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Station Apps for the Bottom Line
The word “crowd-sourcing” has only been around for a few years, but in many ways describes what radio used to do very well. The term is generally applied to some Web-based application where users can contribute and share some type of information that is relevant to the purpose of the Web application, i.e. Wiki (general information), Spotify and Ping (music) and Internet forums to name a few.
In the case of radio we can equate the “crowd” to be the listeners, who would call the station to request songs, acknowledge birthdays, possibly sharing something news worthy, reporting traffic problems or weather events. In many ways the station was “fed” relevant, local and current information by this “crowd.” The major difference between these uses of crowd-sourcing is that radio used it by a local audience, where Web applications have few geographic bounds. I see stations making feeble attempts using Facebook or Twitter to keep in touch with audiences, but it is usually nothing more than a billboard to subscribers, hardly an interactive platform.
I recently discovered a free application called Waze from a company in Israel. This may be one of the most useful applications ever. According to its Wiki page, “Waze differs from traditional GPS navigation software as it is a community-driven application and learns from users’ driving times to provide routing and real-time traffic updates. It is also free to download and use, as it gathers map data and other information from users who use the service. Additionally, people can report accidents, traffic jams, speed traps, police and can update roads, landmarks, house numbers, etc. Waze also helps users find the cheapest, closest gas station around them or along their route.”
There is also a contest-type feature that permits users to accumulate points. This application was made for radio! I don’t understand why broadcasters aren’t all over it. The first requirement of the killer app, make it interactive with not only the station, but other users and acknowledge users as much as possible. Here are my ideas on the killer station app.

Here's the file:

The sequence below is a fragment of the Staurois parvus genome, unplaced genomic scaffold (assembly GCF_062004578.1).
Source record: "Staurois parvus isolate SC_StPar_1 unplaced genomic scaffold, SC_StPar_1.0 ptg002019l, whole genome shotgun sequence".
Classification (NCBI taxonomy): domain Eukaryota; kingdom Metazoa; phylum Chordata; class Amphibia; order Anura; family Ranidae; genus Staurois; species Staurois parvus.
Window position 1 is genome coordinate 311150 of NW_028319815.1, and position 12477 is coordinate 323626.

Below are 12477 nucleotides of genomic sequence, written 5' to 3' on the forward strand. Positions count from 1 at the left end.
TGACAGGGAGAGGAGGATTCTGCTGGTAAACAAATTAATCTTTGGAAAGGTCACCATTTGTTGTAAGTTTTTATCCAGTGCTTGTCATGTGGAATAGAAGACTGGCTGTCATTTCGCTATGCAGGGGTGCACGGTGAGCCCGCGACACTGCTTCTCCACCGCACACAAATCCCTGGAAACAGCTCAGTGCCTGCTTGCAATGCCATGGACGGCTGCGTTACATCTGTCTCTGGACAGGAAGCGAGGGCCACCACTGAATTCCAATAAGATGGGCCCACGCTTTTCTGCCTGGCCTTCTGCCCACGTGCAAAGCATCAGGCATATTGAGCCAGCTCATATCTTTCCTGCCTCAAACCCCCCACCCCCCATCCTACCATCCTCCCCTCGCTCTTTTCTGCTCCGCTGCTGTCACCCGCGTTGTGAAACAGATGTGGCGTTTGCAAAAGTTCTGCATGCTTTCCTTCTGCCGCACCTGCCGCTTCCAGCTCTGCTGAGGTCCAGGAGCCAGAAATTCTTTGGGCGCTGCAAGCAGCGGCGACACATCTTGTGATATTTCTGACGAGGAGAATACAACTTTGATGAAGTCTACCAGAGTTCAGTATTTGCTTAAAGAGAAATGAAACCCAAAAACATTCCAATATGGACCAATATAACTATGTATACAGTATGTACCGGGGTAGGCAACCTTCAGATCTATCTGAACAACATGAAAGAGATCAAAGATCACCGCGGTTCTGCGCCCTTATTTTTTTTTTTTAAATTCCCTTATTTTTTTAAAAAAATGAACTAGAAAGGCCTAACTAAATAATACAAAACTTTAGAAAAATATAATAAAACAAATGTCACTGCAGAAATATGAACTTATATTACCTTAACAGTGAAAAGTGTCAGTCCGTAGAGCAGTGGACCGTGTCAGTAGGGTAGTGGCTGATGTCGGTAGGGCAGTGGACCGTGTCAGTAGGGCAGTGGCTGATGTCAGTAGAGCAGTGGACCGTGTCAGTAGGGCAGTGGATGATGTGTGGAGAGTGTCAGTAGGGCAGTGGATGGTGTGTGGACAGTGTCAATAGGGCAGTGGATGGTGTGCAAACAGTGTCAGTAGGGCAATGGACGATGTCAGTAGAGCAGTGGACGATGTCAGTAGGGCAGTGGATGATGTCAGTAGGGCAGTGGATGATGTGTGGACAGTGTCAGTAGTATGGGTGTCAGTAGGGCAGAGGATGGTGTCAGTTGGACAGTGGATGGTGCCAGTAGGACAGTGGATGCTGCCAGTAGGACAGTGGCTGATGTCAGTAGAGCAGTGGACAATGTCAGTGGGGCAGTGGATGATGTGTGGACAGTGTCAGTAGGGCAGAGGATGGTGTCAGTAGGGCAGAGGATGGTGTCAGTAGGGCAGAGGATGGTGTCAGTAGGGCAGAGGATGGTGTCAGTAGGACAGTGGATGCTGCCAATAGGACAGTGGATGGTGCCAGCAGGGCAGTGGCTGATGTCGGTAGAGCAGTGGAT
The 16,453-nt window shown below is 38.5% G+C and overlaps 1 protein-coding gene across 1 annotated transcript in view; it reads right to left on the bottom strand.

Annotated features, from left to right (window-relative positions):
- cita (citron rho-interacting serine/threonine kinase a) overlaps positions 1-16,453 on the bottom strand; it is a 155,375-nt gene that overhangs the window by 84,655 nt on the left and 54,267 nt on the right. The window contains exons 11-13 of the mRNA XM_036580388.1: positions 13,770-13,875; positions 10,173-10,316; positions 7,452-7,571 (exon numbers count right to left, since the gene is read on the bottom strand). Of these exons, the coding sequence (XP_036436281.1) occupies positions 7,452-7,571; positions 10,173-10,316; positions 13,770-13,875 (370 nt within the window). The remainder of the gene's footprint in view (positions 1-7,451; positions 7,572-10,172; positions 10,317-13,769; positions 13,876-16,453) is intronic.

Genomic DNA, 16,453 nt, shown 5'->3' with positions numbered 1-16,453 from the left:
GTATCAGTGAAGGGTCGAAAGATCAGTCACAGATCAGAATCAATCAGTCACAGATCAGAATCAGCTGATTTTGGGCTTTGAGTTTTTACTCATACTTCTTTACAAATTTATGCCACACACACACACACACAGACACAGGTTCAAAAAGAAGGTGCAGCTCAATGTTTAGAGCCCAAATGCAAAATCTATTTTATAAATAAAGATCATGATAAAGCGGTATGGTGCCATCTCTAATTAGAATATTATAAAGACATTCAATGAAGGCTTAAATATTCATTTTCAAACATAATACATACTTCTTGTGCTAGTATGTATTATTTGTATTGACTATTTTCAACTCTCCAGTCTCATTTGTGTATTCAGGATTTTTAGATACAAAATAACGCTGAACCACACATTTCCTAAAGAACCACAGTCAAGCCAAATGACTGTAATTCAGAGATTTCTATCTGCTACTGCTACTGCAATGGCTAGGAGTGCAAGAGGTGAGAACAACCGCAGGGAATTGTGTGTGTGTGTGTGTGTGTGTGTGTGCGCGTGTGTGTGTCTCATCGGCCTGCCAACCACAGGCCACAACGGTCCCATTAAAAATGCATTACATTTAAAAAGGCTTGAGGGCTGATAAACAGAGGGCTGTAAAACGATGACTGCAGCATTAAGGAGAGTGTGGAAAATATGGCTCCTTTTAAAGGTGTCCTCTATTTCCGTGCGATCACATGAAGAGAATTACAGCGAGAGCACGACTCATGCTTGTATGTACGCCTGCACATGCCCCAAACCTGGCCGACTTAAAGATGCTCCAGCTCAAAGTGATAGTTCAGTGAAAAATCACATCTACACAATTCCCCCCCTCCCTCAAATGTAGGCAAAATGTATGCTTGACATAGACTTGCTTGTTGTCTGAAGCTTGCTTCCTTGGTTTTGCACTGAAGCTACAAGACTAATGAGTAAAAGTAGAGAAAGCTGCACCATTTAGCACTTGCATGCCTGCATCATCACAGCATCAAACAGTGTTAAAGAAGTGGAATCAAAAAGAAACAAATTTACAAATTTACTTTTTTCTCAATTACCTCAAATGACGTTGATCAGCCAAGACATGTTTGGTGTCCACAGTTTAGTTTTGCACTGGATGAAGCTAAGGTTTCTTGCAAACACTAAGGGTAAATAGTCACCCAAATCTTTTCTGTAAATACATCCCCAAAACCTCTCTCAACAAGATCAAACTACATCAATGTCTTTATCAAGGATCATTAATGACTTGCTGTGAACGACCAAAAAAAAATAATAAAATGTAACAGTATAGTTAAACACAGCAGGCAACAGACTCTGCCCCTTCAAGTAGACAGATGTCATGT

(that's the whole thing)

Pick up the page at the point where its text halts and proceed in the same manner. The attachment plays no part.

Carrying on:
Add a retail component: I think Amazon is hands down the best retailer in the world. It is also recognized as the company with the best customer service. One of the most useful features of retail websites are the customer reviews and ratings. I generally look at them to guide my buying decisions for most purchases. Instead of deluging listeners with a barrage of advertising spots for 5 minutes, try a different approach, such as getting information about their age, income levels and buying patterns, then tailoring ads that would be of the most interest. Perhaps create a retail portal inside of the app that permits the listener to buy and review something they just heard? Maybe they could create reviews of any local business. Look at partnering with a retail directory-type site such as YP.com. The second requirement of the killer app, target advertising and make it easy to buy directly from the Smartphone.
Understand the listener’s wants and needs: I’m fascinated that there is still a need for any station to perform music testing when there is a ton free data that will tell you the popularity of songs based on downloading. Giving users the ability to rate music, personalities and even spots would be valuable information. The third requirement for the killer app, let the listeners provide real-time research data.
Give the listeners what they want: Ultimately to compete with Pandora or some of the other Internet only services, you must allow each user to create their personal playlists. Nobody wants to hear the same 30 songs in rotation anymore. I think there is a way to keep the excitement that radio has been able to offer since the 1920s while delivering different content. Last killer app requirement: Let the listener create his own experience.
I’m sure you can think of additional ideas, but the bottom line is, increasing amounts of people will be getting their entertainment from a smartphone and less from the radio in the dashboard. To survive, owners and managers must start thinking like they are a new website start-up and less like a traditional operation.
McNamara is president of Applied Wireless, Cape Coral, FL.
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